August 31, 2023

Canned Dilly Beans

Canned dilly beans are a favorite in our house. Ellie used not to eat them by the jar full as after-school snacks.  The term “dilly” comes from dill weed and dill seeds in the pickling brine, which gives the beans their distinctive flavor. We like them as a bloody mary garnish but they can also be used on a charcuterie tray, chopped and mixed into tuna, egg or chicken salad or chopped as a relish for grilled Polish sausages.

Canned Dilly Beans

Canned Dilly Beans

Yield: 4 pints

My step mom Kathy makes excellent Dilly Beans. This year my beans went crazy in the garden and I had enough for pickling myself.


  • 2 pounds fresh string beans
  • 1/4 cup canning salt
  • 2 1/2 cups white vinegar
  • 2 1/2 cups water
  • 2 teaspoon red pepper flakes divided
  • 4 cloves garlic divided
  • 1/4 cup dried dill seeds or 4 heads dill, divided


  • Prepare and wash your jars, lids, bands, and canning tools
  • Rinse the string beans and cut them into approximately 4-inch pieces to fit in the jar. Fill the jars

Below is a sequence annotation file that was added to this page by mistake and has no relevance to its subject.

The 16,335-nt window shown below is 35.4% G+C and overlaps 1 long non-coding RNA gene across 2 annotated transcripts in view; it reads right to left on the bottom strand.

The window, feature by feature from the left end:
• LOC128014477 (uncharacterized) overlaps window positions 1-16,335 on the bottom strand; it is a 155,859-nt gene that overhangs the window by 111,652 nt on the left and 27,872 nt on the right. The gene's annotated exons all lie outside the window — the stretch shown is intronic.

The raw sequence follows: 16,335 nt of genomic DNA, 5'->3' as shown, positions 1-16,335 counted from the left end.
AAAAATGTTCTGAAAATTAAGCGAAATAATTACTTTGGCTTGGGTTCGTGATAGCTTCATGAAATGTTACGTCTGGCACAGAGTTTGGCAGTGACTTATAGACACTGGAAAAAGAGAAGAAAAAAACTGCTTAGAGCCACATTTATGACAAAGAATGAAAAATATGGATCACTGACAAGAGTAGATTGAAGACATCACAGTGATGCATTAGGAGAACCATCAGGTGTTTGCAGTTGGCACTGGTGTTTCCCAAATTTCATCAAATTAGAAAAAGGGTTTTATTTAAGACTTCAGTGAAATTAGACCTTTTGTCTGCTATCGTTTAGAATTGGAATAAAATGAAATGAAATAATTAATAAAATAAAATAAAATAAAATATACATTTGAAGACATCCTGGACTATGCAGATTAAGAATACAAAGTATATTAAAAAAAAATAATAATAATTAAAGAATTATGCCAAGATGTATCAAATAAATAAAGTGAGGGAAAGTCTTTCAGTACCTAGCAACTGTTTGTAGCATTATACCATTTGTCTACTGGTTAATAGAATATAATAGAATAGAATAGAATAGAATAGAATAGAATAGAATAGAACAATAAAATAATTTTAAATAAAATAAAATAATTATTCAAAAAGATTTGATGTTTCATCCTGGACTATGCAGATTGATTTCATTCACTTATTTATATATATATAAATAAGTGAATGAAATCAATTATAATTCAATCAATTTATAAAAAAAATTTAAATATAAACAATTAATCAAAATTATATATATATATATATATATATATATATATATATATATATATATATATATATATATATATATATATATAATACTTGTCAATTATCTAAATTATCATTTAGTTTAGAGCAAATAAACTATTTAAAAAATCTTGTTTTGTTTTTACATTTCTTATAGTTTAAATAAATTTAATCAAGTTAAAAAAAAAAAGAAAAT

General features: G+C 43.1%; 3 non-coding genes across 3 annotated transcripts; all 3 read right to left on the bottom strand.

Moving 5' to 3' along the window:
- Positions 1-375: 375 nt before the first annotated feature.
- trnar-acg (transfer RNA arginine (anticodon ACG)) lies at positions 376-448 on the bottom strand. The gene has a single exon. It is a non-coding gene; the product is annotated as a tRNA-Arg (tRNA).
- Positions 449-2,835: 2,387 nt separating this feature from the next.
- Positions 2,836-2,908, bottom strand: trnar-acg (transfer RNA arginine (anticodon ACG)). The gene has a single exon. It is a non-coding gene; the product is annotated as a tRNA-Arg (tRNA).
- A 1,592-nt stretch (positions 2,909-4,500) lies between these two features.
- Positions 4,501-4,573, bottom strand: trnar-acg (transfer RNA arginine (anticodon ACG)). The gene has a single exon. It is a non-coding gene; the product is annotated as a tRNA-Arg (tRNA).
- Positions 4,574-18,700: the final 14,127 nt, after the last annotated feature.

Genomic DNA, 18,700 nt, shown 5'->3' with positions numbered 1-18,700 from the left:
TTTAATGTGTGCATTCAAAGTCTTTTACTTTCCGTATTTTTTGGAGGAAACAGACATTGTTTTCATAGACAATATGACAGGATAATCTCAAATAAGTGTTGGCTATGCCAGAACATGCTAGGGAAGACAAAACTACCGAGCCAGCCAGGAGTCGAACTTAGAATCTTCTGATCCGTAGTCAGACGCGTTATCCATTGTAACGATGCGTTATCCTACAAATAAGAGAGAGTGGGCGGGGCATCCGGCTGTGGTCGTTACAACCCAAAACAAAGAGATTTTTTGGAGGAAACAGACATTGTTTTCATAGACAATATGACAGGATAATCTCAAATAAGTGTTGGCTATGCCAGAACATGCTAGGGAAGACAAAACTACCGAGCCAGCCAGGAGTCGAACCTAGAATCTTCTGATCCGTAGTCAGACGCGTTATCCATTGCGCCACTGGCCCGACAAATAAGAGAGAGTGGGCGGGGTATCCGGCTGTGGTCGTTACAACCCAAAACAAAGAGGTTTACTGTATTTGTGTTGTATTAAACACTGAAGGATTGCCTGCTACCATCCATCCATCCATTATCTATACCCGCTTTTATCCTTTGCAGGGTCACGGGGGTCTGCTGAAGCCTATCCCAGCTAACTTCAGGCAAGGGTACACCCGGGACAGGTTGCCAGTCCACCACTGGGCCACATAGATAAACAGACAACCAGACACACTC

• Add 1/4 teaspoon red pepper flakes, 1 clove of garlic, and 2 teaspoons of dried dill seeds or 1 head of dill to the bottom of the jar.
  • Combine the salt, vinegar, and water in a large pot. Bring to a boil, then reduce the heat
  • Pour brine over the beans in the jar.
  • Leave an inch of headroom for canning.
  • Cover the canner and bring it to a boil over high heat.
  • Insert your jars
  • Once the water boils vigorously, continue cooking for 10 minutes. Using a pair of tongs, pull the jars out of the water bath, let cool down, and settle.
  • Let the jars sit undisturbed. for 24 hours
  • Check the seals to make sure everything is sealed up. Whatever didn't refrigerate and eat within two weeks.


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